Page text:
Fast Facts on St. Anselm of Caterbury
- Lived: 1033-1109
- Calling: Bishop in England
- Remembered for: Works in philosophy and theology, particularly for an ontological argument for God’s existence and meditations on the incarnation and the atonement.
In reading St. Anselm’s The Proslogian over the last ten years of my life I have found myself returning to several of his prayers in my devotional moorings. These prayers continue to hold influence in my life. The prayers of chapter one in particular have pushed me forward towards God in a really good way. Here is a sampling.
UP now, slight man! flee, for a little while, thy occupations; hide thyself, for a time, from thy disturbing thoughts. Cast aside, now, thy burdensome cares, and put away thy toilsome business. Yield room for some little time to God; and rest for a little time in him. Enter the inner chamber of thy mind; shut out all thoughts save that of God, and such as can aid thee in seeking him; close thy door and seek him. Speak now, my whole heart! speak now to God, saying, I seek thy face; thy face, Lord, will I seek (). And come thou now, O Lord my God, teach my heart where and how it may seek thee, where and how it may find thee.
Maybe its my background in amateur wrestling that makes me love talk like that. Get up little man! His calls to himself to get up and get to prayer and deep meditation before God have both convicted me and encouraged me deeply. Anselm’s prayers are particularly helpful for those who either love or hate theological reflection. Anselm serves as a great example to us in that we can indeed think deep thoughts about God, yet maintain a burning heart for God. The doing of theology, philosophy and categories of biblical doctrine can be pursued, yes should be pursued, with a pious zeal for God.
Having a zeal which is according to the knowledge of God is indeed a biblical concept. By the negative way we find this idea in Romans 10 where Paul speaks of Israel having a zeal which is NOT according to knowledge. As one who loves theology I need to learn to neither lose God in the books nor give way to a non-thinking piety. The former grows dry and cold while the latter stops short of the hard work of integrating gospel thinking throughout all of life. To cease doing this hard work of theological integration or to lose a rich love for Jesus in the gospel will leave God’s people disconnected from his mission in the world. We will be steeped in an irrelevant ignorance or not walk in the spiritual vitality from which Paul could say “be imitators of me as I am of Christ.” (1 Corinthians 11:1)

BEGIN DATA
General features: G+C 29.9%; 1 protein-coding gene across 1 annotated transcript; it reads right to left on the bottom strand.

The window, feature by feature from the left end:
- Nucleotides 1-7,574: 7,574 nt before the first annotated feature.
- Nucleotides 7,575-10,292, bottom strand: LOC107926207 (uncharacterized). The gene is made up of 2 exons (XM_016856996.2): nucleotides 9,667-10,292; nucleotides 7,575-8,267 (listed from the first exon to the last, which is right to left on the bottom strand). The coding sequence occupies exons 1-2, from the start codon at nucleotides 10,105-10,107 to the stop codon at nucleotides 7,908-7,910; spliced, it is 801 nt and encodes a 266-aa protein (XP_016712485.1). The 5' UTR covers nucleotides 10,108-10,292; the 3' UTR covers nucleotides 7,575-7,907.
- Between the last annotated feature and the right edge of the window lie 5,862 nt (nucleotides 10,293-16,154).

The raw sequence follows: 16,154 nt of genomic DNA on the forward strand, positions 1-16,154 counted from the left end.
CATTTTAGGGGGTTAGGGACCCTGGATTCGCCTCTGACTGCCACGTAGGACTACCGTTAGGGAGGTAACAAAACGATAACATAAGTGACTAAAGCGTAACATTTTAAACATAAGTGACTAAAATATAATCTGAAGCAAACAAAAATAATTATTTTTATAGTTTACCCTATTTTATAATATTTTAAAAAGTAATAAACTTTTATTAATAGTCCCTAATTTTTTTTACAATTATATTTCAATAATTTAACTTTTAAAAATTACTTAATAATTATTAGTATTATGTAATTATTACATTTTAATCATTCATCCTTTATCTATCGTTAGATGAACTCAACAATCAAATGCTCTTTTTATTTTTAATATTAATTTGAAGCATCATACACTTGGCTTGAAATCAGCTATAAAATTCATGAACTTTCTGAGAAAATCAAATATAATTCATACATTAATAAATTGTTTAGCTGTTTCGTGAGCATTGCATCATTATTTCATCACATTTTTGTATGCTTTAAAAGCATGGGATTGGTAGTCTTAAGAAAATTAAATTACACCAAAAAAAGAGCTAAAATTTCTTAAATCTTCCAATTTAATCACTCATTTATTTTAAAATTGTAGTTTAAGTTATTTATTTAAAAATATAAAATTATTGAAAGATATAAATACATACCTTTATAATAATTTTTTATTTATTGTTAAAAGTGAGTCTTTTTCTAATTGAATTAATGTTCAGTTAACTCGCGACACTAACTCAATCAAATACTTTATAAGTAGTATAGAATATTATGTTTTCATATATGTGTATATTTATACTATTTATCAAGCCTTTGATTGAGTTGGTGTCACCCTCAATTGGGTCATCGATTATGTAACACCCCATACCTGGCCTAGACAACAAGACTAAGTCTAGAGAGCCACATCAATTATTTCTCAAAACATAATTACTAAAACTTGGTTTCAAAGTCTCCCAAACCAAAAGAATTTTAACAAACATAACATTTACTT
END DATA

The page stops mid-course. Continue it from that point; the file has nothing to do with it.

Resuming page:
Anselm shows me that both “head” and “heart” matter in our love for God. Afterall, was it not Jesus who taught us to love God with all that we are?
“You shall love the Lord your God with all your heart and with all your soul and with all your mind. This is the great and first commandment. And a second is like it: You shall love your neighbor as yourself. On these two commandments depend all the Law and the Prophets.”
Yes, all that we are was made by him and for him. So let us have both mind and heart drawn upward and be set ablaze by our communion with God. Afterall, the prayer above is proceeding a work in philosophical theology; a matter that hardly seemed boring to the old archbishop of Canterbury.